Super User is a question and answer site for computer enthusiasts and power users. Join them; it only takes a minute:

Sign up
Here's how it works:
  1. Anybody can ask a question
  2. Anybody can answer
  3. The best answers are voted up and rise to the top

I know this can be done for single files, e.g.

gunzip -c my.gz > somedir/my

Can it be done for multiple files?

[UPDATE] I have a directory with a large number of .gz files (not .tar.gz), and I want to gunzip them into another directory while leaving the original files untouched.

share|improve this question
up vote 7 down vote accepted

try something like

for a in *.gz; do gunzip -c $a > somedir/`echo $a | sed s/.gz//`; done
share|improve this answer
Deleted my post.. Your one-liner is more simple :) – Andrejs Cainikovs Sep 29 '10 at 20:25
basename might be a little simpler: for a in *.gz; do zcat $a > somedir/basename $a; done – Neil Sep 29 '10 at 20:30
Thanks Neil, but basename $a doesn't work for me in bash on Mac as it appears above - perhaps some punctuation is missing? – Bio_X2Y Sep 29 '10 at 20:49
Thanks Andrejs, Nifle, Neil. This command does the trick. – Bio_X2Y Sep 29 '10 at 21:08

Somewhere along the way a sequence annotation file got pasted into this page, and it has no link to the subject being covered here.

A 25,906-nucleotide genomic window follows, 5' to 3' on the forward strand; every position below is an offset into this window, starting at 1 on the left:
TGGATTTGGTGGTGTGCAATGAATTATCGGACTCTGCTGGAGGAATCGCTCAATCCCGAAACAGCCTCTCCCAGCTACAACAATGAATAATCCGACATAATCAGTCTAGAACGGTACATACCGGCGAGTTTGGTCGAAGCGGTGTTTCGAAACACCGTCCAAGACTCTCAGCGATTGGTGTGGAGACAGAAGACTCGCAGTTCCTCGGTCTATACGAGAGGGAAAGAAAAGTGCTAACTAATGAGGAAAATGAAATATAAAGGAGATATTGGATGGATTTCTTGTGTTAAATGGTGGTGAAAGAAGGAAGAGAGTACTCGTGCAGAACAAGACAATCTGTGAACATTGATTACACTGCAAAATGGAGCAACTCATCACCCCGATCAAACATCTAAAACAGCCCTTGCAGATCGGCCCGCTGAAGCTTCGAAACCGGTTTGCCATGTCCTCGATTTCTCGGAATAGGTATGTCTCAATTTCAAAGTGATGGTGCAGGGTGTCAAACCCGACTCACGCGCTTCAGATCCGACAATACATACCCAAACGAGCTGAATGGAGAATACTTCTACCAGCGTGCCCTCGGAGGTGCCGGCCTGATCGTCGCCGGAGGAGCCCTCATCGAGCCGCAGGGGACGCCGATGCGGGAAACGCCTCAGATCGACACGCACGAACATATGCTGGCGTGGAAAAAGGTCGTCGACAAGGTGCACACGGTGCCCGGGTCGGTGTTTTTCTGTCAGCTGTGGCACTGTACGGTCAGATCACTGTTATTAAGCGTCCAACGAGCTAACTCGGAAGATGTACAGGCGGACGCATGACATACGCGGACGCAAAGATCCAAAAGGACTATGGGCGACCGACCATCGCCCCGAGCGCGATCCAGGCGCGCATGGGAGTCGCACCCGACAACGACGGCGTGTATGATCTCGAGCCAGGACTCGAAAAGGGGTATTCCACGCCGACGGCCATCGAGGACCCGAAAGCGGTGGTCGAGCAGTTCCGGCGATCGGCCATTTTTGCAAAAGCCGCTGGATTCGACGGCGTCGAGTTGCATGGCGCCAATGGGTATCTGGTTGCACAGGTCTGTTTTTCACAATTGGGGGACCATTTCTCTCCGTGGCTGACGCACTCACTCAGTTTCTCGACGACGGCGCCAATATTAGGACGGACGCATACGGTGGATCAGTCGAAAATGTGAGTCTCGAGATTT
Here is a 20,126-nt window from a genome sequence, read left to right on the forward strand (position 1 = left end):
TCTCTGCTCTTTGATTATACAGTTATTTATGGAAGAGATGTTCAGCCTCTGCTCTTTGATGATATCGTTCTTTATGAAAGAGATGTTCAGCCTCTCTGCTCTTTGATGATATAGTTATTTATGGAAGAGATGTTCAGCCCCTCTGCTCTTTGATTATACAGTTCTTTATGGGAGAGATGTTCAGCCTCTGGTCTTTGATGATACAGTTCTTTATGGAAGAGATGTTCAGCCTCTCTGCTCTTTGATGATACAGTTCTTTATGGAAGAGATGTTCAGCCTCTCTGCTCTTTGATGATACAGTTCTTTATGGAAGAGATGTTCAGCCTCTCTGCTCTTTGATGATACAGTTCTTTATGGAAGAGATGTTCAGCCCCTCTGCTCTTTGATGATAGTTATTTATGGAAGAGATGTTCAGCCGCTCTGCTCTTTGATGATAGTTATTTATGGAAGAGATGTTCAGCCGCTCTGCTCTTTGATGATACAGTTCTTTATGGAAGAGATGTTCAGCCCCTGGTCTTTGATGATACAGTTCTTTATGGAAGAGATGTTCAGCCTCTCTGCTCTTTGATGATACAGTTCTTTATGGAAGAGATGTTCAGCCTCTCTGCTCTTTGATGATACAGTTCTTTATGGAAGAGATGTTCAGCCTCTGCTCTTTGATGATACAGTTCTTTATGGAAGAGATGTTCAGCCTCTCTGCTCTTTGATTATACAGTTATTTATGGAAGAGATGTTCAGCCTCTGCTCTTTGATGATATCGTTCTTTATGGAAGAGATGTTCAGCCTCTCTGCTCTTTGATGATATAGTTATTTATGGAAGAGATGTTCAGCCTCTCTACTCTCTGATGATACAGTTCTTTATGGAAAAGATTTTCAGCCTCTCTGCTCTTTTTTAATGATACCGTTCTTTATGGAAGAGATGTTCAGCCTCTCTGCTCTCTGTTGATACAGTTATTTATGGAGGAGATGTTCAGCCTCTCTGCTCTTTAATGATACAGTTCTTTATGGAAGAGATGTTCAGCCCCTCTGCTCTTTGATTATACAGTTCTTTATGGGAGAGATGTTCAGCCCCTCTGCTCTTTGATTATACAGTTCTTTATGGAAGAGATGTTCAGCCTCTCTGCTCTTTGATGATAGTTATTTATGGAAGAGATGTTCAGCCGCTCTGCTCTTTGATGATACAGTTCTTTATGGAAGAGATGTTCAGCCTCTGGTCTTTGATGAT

basename $a needed telling to remove the .gz. therefore: basename $a .gz – Andy Lee Robinson Jul 30 '11 at 11:54

This will work in bash

for FILE in *.gz
    echo -n "File $FILE... "
    gzip -c $FILE > ${FILE%.gz}
    echo "Done"

Building on Andreja's answer, adding correction for file names.

share|improve this answer
Forgot to add semicolons ;) – Andrejs Cainikovs Sep 29 '10 at 20:28
Sorry, where exactly do they go? :) – Bio_X2Y Sep 29 '10 at 20:35
Uhmm.. after each command within a loop? :) echo; gzip; echo; done... – Andrejs Cainikovs Sep 29 '10 at 20:50
Ah yes, I missed the one before the first "do"! This works for me if I update to use gunzip and insert the target directory. More work needed to strip the ".gz" from the target uncompressed files. Thanks. – Bio_X2Y Sep 29 '10 at 20:57
This extracts my text files from .gz files all garbled. – Andy Apr 19 '13 at 16:52

Assuming that each file has a name like

basename (GNU coreutils 8.4) can give you the original uncompressed file's name, thus I'd do

for f in /source/dir/*.gz; do t=$(basename $f .gz); gunzip -c $f > /target/dir/$t; done
share|improve this answer

This also works. Just another way of doing it. It will not garble up your extracted text files. I have actually tested this.

for f in *.gz; do
  STEM=$(basename "${f}" .gz)
  gunzip -c "${f}" > /somedir/"${STEM}";
share|improve this answer

Sounds like job for a quick perl/python/ruby/etc. script.

Just adjust the code in this example to apply the necessary gunzip command.

share|improve this answer

This version preserves the original filetimes as inplace gzip does, and is "space-safe":

IFS=$'\n';for a in *.gz; do d=`basename $a .gz`;echo gunzip -c $a > somedir/$d; touch somedir/$d -r $a; done;

I found quoting "$a" and "$d" thus, was unnecessary as bash appeared to automatically escape spaces.

share|improve this answer

You must log in to answer this question.

Not the answer you're looking for? Browse other questions tagged .